When the user is logged in you know which rights he has: for example, if your application has a pushbutton for "Delete all records" and you want that only some users can push it, you will define a right for this and your code will disable or hide that button if the user hasn't the right.
Someone says "dba can determine who can execute what", but what does this means ? That if you, by mistake, let a user run a procedure that it is not allowed to, the user will receive a difficult to undestand error. This is not the best solution, the best solution is that the application does not allows users to do things they are not allowed to.

I definitely think that s.p. should be reserved to very special needs, and I think this happens not more than 1 % of the times you need to do a Db operation from a normal application.

Bye

Francesco Muzul

P.S. 1: I am a C++ developer with 25 years of experience, working with SQLServer since 1995, but also with Oracle, Access, SQLite and others.

P.S. 2: sorry for my imperfect english, I'm italian.
Post #1429188
Posted Monday, March 11, 2013 5:55 AM
SSCrazy

SSCrazySSCrazySSCrazySSCrazySSCrazySSCrazySSCrazySSCrazy

Group: General Forum Members
Last Login: Today @ 8:29 PM
Points: 2,078, Visits: 3,616
Well, I think you've got both ends of the argument there in the last couple of posts!

But what's with the paranoia over DBA's Francesco? We're not all bad
Post #1429202
Posted Monday, March 11, 2013 6:03 AM
SSCrazy

SSCrazySSCrazySSCrazySSCrazySSCrazySSCrazySSCrazySSCrazy

Group: General Forum Members
Last Login: Yesterday @ 7:33 AM
Points: 2,873, Visits: 5,190
Van Heghe Eddy (3/10/2013)
Using stored procedures has also the following benefits.

Security : dba can determine who can execute what
Tuning : mostly stored procedures are written by sql developpers who mostly know to find the most performant ways to manage the objective at hand.
Modify : when bussiness logic changes there is no need to wait for the application developper but can be handled by all sql developpers
and in most cases because stored procedures are compiled code there could be performance benefits..

Hopes this helps you in your way of thinking.
Wkr,
Van Heghe Eddy


Security - can be also achieved without use of stored procedures (eg. via table & vieww access)
Tuning - the way you've put it is very optimistic! In my experience I've found too many cases where stored procedures were written by non-sql developers, without any consideration for performance...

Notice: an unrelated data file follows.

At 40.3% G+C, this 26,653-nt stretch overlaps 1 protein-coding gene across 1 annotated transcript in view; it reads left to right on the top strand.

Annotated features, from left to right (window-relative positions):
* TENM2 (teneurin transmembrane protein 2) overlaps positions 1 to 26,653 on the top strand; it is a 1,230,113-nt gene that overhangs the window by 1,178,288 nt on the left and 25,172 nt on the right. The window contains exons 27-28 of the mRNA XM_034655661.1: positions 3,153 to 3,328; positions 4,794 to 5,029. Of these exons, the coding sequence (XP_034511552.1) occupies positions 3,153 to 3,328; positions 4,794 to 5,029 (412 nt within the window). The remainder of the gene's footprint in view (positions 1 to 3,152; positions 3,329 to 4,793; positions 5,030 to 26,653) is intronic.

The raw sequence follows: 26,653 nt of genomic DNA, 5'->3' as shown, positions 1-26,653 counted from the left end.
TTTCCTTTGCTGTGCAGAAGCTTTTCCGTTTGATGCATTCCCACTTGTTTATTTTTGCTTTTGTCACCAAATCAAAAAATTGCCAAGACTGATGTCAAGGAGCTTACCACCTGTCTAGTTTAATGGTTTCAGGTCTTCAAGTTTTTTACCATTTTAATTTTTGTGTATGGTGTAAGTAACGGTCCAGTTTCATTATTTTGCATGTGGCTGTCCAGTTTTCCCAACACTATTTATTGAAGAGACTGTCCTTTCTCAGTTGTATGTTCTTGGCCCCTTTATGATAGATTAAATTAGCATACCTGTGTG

Modify - that is interesting one! One of the reason ORM is used for system/application development is to avoid additional resources (eg. sql-devloper) required for making changes.
and the last bit:

and in most cases because stored procedures are compiled code there could be performance benefits..

Ad-hoc queries also can be compiled and cached...

So, all of the above alone cannot be reason for using stored procedures.
Nowadays, it's really depends on the chosen system/application architecture.




_____________________________________________
"The only true wisdom is in knowing you know nothing"
"O skol'ko nam otkrytiy chudnyh prevnosit microsofta duh!"
(So many miracle inventions provided by MS to us...)

How to post your question to get the best and quick help
Post #1429207
Posted Monday, March 11, 2013 6:08 AM
SSCrazy

SSCrazySSCrazySSCrazySSCrazySSCrazySSCrazySSCrazySSCrazy

Group: General Forum Members
Last Login: Yesterday @ 7:33 AM
Points: 2,873, Visits: 5,190
fmuzul (3/11/2013)
My suggestion is: avoid stored procedures at all, unless you have very special needs of performance on some complicated operations.
...


Calling statement!

I'm afraid you will not find many SQL specialists agreeing with the above...

Actually first few paragraphs from BOL tell well enough:
Stored procedures assist in achieving a consistent implementation of logic across applications. The SQL statements and logic needed to perform a commonly performed task can be designed, coded, and tested once in a stored procedure. Each application needing to perform that task can then simply execute the stored procedure. Coding business logic into a single stored procedure also offers a single point of control for ensuring that business rules are correctly enforced.